Thompson Island’s summer program is a five-week hybrid summer school and enrichment program that serves nearly 100 elementary-school students on one of the Boston Harbor Islands.
Student engagement is increased when their feedback is incorporated into the program.
To keep students engaged, instructors need to see what excites the group and follow the students’ natural curiosity.
Staff help students figure out what is bothering them if they see a student is disengaged, rather than penalizing them.
Q: What program activities have you found engage students the best?
A: I think incorporating student feedback is a big component of engaging students. For example, we start our mornings as soon as the students get off the bus by bringing everyone into a circle with their crew. During the first week, the enrichment staff teach the students some games, and then the crew gets to vote on what game they want to play in the morning. If a student does not get what they want, there is a system worked out where that student gets to choose later on.
There is not a lot of dictation for what students do in the mornings. We have found they are also especially engaged by novelty and hands-on learning. This is especially the case for our science program because it is exciting and new for the students. We also offer a few minutes for exploration time, which goes back to student choice. Staff have students bring back what they feel is interesting and present it to the group. They get really engaged when they find that they can be successful too.
Q: What about your program – location, structure, content, etc. – engages students? Can you recall a specific example?
A: We are really lucky that we are able to host our program on an island. It is engaging to be on a boat every day. Beyond the site location, we do a lot of training on what students developmentally need at this age. But we also want it to be fun, so even during the lesson there is a break and we tell them to go out and play. We try to develop their curiosity. For example there are turkeys on the island, and sometimes students will ask what they are. There are two ways to answer that, one is “oh it’s a turkey,” and the other is “it’s a turkey, let’s go over there and look.” If we find that there is something that sparks the majority of students’ curiosity, we will stop and elaborate, and then make connections to the content of the program.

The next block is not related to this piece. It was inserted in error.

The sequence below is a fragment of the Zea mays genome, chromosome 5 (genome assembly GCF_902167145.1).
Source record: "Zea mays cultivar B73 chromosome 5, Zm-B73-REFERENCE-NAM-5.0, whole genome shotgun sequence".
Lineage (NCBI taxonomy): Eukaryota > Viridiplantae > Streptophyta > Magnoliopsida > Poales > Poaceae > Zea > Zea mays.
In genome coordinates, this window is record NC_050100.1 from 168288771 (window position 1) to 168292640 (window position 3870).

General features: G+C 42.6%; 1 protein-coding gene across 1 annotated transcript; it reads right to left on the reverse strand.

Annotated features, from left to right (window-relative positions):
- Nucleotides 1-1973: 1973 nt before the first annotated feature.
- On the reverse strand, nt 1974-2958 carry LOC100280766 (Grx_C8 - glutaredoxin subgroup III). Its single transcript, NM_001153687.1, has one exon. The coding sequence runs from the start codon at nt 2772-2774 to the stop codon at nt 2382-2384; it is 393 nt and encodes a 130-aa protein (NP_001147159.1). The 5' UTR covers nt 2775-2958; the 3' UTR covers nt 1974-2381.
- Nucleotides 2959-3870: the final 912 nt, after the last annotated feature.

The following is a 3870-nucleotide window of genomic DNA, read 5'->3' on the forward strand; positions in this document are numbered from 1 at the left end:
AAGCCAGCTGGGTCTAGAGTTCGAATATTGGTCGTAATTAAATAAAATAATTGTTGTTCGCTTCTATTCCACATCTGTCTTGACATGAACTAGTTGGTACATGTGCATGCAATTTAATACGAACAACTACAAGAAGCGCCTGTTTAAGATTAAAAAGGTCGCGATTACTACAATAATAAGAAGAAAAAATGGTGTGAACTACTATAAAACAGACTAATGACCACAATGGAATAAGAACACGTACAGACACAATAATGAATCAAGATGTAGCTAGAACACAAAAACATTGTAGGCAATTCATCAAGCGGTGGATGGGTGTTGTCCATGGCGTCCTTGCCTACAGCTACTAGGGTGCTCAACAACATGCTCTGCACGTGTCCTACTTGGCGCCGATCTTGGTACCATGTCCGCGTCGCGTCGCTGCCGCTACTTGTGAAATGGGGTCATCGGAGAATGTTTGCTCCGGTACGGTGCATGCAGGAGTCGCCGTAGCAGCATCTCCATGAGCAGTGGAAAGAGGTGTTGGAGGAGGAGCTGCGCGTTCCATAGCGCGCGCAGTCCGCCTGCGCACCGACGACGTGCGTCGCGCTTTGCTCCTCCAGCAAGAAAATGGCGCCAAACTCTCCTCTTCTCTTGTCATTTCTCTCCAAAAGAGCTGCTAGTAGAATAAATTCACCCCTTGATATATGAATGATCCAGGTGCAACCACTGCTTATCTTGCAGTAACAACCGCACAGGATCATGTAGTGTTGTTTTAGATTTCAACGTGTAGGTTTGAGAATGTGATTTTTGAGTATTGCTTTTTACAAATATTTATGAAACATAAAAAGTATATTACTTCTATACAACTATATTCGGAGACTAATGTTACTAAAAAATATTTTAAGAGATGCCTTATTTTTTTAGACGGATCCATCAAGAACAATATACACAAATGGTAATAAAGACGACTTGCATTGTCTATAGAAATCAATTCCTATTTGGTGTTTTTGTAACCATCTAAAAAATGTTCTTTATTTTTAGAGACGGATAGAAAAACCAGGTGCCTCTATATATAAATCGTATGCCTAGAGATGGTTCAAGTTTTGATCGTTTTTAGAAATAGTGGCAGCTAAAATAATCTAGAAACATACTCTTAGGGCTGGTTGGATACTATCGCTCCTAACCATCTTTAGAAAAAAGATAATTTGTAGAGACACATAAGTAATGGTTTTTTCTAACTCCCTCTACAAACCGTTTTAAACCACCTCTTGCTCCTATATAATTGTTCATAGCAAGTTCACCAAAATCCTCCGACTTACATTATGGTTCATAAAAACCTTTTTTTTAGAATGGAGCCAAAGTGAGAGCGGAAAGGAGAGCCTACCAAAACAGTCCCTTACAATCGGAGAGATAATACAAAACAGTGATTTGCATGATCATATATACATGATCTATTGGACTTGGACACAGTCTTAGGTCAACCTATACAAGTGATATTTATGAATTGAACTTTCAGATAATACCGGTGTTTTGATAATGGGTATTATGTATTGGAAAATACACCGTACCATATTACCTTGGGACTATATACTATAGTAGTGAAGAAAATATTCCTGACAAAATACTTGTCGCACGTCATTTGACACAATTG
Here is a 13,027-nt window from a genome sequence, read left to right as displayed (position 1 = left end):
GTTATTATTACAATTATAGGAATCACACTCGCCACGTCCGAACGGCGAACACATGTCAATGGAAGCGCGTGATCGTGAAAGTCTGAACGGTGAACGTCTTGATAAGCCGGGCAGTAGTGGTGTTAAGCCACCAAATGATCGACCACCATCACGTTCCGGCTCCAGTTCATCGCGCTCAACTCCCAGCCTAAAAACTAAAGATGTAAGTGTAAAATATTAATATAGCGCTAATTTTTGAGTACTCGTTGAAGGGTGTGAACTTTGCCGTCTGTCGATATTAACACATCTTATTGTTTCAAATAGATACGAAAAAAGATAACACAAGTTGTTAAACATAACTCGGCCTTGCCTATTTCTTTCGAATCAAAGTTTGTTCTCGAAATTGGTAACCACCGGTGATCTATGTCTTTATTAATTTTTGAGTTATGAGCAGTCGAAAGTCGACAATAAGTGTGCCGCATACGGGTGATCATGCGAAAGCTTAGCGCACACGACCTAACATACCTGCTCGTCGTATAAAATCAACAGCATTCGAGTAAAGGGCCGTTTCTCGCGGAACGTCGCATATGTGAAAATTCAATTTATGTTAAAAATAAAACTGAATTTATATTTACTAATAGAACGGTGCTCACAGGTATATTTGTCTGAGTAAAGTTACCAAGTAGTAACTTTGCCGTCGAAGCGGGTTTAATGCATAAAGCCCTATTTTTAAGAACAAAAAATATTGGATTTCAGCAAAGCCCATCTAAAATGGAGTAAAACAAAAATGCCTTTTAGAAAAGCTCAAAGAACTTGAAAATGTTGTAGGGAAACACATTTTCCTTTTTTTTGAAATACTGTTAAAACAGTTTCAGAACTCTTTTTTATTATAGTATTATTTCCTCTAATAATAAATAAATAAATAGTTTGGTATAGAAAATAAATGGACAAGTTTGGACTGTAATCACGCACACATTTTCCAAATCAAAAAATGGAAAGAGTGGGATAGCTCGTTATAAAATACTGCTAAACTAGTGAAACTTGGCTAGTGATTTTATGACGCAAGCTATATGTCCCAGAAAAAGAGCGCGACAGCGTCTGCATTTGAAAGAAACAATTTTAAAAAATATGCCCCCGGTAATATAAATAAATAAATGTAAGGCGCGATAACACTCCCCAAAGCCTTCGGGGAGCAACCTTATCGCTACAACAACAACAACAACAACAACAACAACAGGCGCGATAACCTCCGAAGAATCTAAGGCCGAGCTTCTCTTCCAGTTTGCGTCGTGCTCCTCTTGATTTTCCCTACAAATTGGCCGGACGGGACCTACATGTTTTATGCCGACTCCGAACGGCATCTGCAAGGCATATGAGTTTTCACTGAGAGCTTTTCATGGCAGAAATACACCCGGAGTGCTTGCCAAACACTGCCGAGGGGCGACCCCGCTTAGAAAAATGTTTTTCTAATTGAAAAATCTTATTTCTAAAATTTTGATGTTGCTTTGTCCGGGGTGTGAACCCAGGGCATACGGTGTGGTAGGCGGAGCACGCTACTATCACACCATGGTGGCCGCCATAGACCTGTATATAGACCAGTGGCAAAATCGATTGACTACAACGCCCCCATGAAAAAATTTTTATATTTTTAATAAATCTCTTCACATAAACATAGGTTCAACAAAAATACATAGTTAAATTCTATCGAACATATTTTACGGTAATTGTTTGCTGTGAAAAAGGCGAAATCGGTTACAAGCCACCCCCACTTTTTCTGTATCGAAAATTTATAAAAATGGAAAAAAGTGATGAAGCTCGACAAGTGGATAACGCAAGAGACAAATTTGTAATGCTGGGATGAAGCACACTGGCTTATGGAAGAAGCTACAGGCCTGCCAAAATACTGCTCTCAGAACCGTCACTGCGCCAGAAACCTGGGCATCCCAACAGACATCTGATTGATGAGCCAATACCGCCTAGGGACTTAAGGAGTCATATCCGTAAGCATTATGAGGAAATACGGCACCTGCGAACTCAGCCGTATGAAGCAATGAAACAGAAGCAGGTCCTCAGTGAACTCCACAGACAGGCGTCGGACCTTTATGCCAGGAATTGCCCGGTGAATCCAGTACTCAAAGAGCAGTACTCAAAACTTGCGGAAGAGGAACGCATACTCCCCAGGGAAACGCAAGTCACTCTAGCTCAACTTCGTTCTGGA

You engage students when, as an educator, you are very clear about the outcomes of the activity and looking for that “wow” moment to happen. You can’t force it, you have to find what excites and motivates them. Activities are scheduled, but they are not planned moment by moment. When we plan the program we factor in time to explore. We know when they do they will find something fun that excites them. In a two hour long class, you have to evaluate and anticipate that every twenty minutes there is going to be a distraction, and just honoring that moment of distraction can help them be engaged in the next activity.
Q: What strategies are used by program staff to keep students engaged?
A: If we see a student’s attention drifting off, our staff doesn’t necessarily demand him or her to come back. We might just be take a student aside, especially if we see that they are really disengaged. When kids show up and they are in a bad mood from the moment they get off the boat, we intentionally help the students identify why they are having a bad morning, and show them that the staff here is their ally and here to help. We work with our students one-on-one pretty heavily.
It is also the structure of the program that helps students be engaged. They see the same adults all day every day. We never really come down on our students. We believe that if a student is acting disengaged, something else is going on with that student and we need to figure out what it is.
Thompson Island’s summer program partners with 3-6 schools and have about 60-70 students there on a daily basis. Each crew is 12 students maximum, with one teacher and one island enrichment staff member. In the afternoons they rotate, they are still with their crew, they either do a team building progression, which may involve part of our ropes course. Twice a week students go to hands-on-science- learning, and they use part of our natural resources to learn a lot of scientific concepts, and be engaged through activities with a national park service ranger.